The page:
Ready, Set, Grow! Our Spring Issue is Ripe for the Picking… On Sale Now!

Like a seedling seeking the sun, soak up the warm glow of our beautiful and bright spring beauty, which is making its way to a shelf near you 

Grow you good thing and dig into all the usual Pepperminty fun of these gorgeous pages – made with heart and happiness. First stop: pick your jaw up off the floor after marvelling at our stunner of a cover (it’s a tapestry!). Woven by Pamela Joyce of the Australian Tapestry Workshop and based on the incredible self-portraiture work of Naarm-based South Sudanese artist Atong Atem, this textural beauty (along with much of Atong’s work) explores the convergence between politics, arts and craft – something that is endlessly inspiring to us.  

Proving that there’s no intersection she can’t write about, encyclopaedic sewist extraordinaire Bonnie Liston turns her discerning feminist lens onto the injustice of sewn-in pockets. Journalist and author Gina Rushton speaks with powerhouse Daile Kelleher as she – at the helm of Children by Choice – continues to fight for reproductive justice. Putting phenomenal women right to the front, we ask some of Australia’s changemaking women about the women who made them to celebrate the power of womanhood and lifting women up. 

We go behind the seams with uber-creative, multi-hyphenate musician, suit maven and mum of five Anna Cordell in her Northcote shopfront, from where her coveted suits are taking over stages and streets all over the world! Photographer Jarrad Seng goes under the skin to explore the meaning of scars; Japanese installation artist Chiharu Shiota explores the meaning of life and death, asking what makes a soul; photographer and writer Sarah Collins finds that charm springs eternal in Victoria’s spa country, Daylesford; we head to Darwin to visit social enterprise and gallery Aboriginal Bush Traders; and we chat with the artistic director of Darwin Aboriginal Art Fair, Shilo McNamee, about the enduring power of art festivals.

Continuing our love affair with all things craft, sewing and making your own, this issue’s pages hold our ever-popular printed sewing pattern (spoiler alert: it’s a trans-seasonal jacket with endless wearability!), a DIY macrame pot-plant holder and a scrap-busting sewing kit pattern – designed by Bonnie!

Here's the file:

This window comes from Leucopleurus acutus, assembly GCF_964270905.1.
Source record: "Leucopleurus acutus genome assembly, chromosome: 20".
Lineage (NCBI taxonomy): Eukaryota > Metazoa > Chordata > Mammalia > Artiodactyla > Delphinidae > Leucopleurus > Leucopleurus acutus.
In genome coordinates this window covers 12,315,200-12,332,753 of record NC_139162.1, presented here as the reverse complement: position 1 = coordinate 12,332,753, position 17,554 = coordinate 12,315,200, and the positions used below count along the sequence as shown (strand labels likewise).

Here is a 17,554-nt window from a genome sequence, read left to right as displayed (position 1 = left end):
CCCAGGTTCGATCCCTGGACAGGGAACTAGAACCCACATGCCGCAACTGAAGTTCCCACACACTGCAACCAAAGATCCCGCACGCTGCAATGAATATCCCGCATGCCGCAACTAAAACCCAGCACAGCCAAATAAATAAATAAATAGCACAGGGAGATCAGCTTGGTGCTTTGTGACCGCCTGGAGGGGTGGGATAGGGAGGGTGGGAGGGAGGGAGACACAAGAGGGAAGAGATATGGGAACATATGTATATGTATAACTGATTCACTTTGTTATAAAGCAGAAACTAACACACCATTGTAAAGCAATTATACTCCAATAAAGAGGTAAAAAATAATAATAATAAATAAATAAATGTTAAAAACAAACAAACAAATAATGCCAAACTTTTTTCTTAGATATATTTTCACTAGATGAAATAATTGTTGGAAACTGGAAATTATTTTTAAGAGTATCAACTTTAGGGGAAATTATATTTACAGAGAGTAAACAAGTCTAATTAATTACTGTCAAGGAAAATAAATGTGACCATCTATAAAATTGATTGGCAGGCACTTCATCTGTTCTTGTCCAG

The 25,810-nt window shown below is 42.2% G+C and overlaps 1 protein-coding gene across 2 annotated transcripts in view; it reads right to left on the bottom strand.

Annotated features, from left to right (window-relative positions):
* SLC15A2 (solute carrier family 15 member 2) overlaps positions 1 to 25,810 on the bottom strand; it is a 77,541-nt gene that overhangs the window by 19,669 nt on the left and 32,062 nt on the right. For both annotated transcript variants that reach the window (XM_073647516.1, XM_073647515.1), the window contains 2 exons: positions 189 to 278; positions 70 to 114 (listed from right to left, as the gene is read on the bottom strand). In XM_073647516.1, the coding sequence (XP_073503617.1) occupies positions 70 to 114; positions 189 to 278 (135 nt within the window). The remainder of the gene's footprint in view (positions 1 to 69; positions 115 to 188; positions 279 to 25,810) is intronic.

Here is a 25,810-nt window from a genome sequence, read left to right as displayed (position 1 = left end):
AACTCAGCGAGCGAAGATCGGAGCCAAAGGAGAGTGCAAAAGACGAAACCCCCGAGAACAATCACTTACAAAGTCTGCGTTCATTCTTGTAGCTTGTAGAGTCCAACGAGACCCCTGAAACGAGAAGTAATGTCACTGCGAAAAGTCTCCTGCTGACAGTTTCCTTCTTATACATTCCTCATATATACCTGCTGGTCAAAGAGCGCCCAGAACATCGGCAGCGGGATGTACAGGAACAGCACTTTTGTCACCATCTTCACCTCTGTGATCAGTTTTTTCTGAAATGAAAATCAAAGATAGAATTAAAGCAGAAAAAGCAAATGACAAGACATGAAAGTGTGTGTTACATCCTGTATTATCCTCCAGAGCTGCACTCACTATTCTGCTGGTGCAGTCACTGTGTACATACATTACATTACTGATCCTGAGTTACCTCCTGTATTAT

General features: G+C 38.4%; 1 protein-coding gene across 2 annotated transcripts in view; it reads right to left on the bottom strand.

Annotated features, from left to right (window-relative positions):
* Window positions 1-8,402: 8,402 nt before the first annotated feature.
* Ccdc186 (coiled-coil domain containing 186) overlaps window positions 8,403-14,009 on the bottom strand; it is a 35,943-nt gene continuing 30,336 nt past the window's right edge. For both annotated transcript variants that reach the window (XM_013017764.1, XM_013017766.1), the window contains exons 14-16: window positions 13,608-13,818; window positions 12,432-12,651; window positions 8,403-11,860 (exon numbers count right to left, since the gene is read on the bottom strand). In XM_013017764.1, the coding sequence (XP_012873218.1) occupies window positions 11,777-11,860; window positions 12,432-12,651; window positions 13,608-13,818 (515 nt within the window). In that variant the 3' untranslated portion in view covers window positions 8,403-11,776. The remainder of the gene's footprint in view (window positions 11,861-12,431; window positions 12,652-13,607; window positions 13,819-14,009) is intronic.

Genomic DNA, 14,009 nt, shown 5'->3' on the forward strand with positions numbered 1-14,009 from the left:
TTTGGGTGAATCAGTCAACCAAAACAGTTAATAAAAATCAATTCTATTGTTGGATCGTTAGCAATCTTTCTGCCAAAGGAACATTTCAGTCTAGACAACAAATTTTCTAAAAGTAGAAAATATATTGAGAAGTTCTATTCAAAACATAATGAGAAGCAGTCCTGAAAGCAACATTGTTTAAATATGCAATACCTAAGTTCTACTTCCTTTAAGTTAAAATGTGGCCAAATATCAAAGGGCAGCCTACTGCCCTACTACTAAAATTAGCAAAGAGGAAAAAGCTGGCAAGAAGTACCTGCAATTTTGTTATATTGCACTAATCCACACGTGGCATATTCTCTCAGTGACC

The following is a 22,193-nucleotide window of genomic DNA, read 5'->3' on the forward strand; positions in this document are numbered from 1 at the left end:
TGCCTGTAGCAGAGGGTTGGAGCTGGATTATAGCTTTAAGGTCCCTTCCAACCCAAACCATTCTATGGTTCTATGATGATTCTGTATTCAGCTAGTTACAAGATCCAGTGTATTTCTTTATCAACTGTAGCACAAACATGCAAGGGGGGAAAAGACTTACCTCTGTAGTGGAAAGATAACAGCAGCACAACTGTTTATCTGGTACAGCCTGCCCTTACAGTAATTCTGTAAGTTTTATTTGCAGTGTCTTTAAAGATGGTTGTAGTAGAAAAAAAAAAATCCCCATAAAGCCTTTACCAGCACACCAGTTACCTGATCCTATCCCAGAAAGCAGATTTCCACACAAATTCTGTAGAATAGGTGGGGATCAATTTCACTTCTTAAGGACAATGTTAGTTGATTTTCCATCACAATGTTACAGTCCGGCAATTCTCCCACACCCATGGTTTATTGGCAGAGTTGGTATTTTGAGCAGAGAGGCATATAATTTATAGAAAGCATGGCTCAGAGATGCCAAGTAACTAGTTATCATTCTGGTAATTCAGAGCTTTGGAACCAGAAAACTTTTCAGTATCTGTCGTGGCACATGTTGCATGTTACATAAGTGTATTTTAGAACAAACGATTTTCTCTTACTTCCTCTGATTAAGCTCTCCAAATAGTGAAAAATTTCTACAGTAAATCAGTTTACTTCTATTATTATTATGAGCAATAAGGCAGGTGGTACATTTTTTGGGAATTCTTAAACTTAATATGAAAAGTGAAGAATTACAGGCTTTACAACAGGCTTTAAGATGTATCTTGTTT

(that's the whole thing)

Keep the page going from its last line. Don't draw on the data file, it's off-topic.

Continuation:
And finally, in a secret theme that emerged as we were putting the pages together, the transformative potential of getting your hands in the dirt – from farming to gardening – looms large in this issue. Nicola Harvey delves into becoming a living oxymoron: a farming climate activist, in an extract from her book Farm; journalist Koren Helbig discusses community gardening as both wellbeing tool and food security solution; and intrepid but accidental funny-vegetable gardener Claudia Hooper expounds the benefits of letting your garden grow in weird and wonderful ways.

And, once again, the FREE printed pattern (hurrah!) is nestled somewhere in your lovely issue so you can ready, set, sew, too!

Give your to-read pile a tszujing by heading to a stockist today or purchase a copy from our shop (and for the digital version, head here).

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Take a peek inside this issue!

‘UNDER MY SKIN’ Australian photographer Jarrad Seng taps into our shared humanity to capture the power, symbolism and stories of scars. 

I’ve always believed that every scar has a story.

And when I think of my own – whether big or small, whether from a surgery, from the time I fell over giving my little sister a piggyback or battle wounds from my short-lived time on Survivor – they each mark a vivid memory from my past. I wanted to explore this idea further. What untold stories of resilience, strength and trauma lie beneath the scars we all hold? What do they represent to people who have been through life-changing experiences and how has that perspective changed over time?